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KNOWLEDGE

UNDERSTANDING YOUR VEHICLE'S CHASSIS

CHASSIS EXPLANATION

A vehicle’s chassis is the main structure of the vehicle, where all other components are assembled to it. Each vehicle’s attributes are designed to satisfy the requirements of a desired group of end users.

NORMAL PASSENGERS CARS

Normal passenger cars are formed with a few common goals in mind; comfort being one of them. In order to achieve this, a set of street-use suspension and soft-rated springs will be chosen by the vehicle manufacturers. Although maintaining comfort levels, the vehicle sacrifices its ride handling. The vehicle will have more body roll, especially during emergency stops, which contributes more forces to the front, resulting in poor steering response, stopping power, and can even result in accidents.

 

HOW IT WORKS

Strut Bars and Chassis Strengthening Technology:

If you’re serious about your car’s handling performance, you'll probably be interested in lowering the suspension. In most cases, unless you’re a complete gear head, this will be more than adequate. However, if you are a keen driver, you will be able to get far better handling out of your car by fitting a couple of other accessories to it. The first thing you'd invest in is a front strut bar. 

When cornering a turn, the whole car’s chassis is twisting slightly. In the front (and occasionally in the rear), the suspension pillars will be moving relative to each other because there’s no direct physical link between them. They are connected via the car's body, which can flex depending on its stiffness. 

A front strut bar bolts on top of the strut towers, creating a sturdy bridge that suspends over the engine. The result is that the whole front suspension setup becomes a lot more rigid, and there will be virtually no movement relative to each side. It's as if you’re adding the fourth side to the open box that is your vehicle's chassis.

Is there a need to have my vehicle's chassis strengthened?

The chassis of the car experiences the most abuse from the driver. It is particularly due to the weight transfer of the vehicle body during fast cornering, hard braking, or hard acceleration.

In some instances, the weight transfer during cornering may cause one side of the vehicle to experience as much as 3 times more force than the other side of the vehicle, causing enormous chassis flex/vehicle body deformity, consequently causing tires to lose grip. Deformity and twisting of the vehicle chassis during cornering may cause negative handling traits such as under-steering and over-steering.

 

WHAT IS VEHICLE HANDLING?

UNDER-STEER

Under-steer is a condition where, while cornering a turn, the front tires begin to slip. With the front tires broken loose from the road and the rear tires continuing to grip, the vehicle will ultimately turn less than desired. The front wheels lose their traction and won’t turn any sharper, even when the steering is being corrected to turn the car more. This will cause the car to go wide instead of following the turn. The dangers of under-steer lead to your vehicle running off the road, possibly hitting obstacles or other vehicles. Under-steer occurs in front-wheel-drive vehicles more often than in rear-wheel-drive vehicles.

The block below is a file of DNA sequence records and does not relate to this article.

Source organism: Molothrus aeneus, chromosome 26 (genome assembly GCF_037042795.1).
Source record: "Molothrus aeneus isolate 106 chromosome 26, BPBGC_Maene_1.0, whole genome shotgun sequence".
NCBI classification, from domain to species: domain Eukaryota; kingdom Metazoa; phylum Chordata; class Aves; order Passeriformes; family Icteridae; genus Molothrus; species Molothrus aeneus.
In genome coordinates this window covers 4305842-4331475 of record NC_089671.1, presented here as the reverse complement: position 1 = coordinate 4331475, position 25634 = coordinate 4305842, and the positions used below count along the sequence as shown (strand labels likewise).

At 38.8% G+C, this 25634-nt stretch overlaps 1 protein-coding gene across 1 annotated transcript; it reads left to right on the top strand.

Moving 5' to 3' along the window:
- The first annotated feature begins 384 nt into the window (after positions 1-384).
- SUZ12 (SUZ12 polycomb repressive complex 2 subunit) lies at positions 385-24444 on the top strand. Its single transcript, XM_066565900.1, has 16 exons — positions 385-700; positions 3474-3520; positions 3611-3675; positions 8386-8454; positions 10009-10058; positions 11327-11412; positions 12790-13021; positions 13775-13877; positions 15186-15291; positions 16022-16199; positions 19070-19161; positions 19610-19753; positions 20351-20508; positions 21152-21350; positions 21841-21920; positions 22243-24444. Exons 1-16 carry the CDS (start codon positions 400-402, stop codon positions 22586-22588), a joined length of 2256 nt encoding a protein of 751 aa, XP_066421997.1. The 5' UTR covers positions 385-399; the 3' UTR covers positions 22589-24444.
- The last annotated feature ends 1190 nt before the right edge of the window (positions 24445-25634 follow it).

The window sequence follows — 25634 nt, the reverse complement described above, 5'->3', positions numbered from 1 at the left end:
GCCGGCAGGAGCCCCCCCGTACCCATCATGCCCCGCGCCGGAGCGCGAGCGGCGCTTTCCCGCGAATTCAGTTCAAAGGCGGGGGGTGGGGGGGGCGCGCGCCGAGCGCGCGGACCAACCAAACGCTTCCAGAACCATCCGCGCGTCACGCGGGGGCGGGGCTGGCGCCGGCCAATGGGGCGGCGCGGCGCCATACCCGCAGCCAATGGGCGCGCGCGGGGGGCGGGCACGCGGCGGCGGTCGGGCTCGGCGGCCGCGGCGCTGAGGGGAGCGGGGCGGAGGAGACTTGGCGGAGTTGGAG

Car manufacturers employ the FF (front-engine, front-wheel-drive) setup in modern cars for improving driver and passenger safety. The natural behavior of an FF car causes it to have inevitable under-steer due to its heavier front end. Under-steer can be corrected by stiffening the rear end of the vehicle by adding a rear strut bar and a rear anti-roll bar. 

   

OVER-STEER

Over-steer is the direct opposite of under-steer. The front tires continue to grip the road and complete the turn while the rear tires break loose. This causes the rear of the vehicle to kick out, turning the front of the vehicle into the turn even further.  Over-steer occurs in rear-wheel-drive vehicles more often than front-wheel-drive vehicles. Sometimes over-steer is done purposefully, which is called "drifting".

 

FR (front-engine, rear-wheel-drive) or RR (rear-engine, rear-wheel-drive) cars mostly experience over-steer when cornering. Over-steer can be corrected by stiffening the front end of the vehicle by adding a front strut bar and front anti-roll bar.

WHAT AFFECTS HANDLING?

When any of the wheels lose contact with the road's surface, there will be a decrease in handling performance. Preferably, we'd like the vehicle to maintain complete contact on the road at all times, but this highly unlikely. Vehicle load, road condition, weather, speed, and many other uncontrollable factors are bound to affect your car's handling. You can be a very experienced driver, but there are just some things that cannot be avoided.

 

WITHOUT VS WITH A STRUT BAR AND LOWER ARM BAR

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BEFORE

Part of the shock from impact transfers to the chassis, causing wheel housing and lower arm deforming.

 

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AFTER

Once equipped with an Ultra Racing strut bar and lower arm bar, the shock from impact will be neutralized on both sides.

WHILE ENTERING A CORNER

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BEFORE

The weight transfer and force gathers on one side, causing unstable handling and an increase in body roll.

 

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AFTER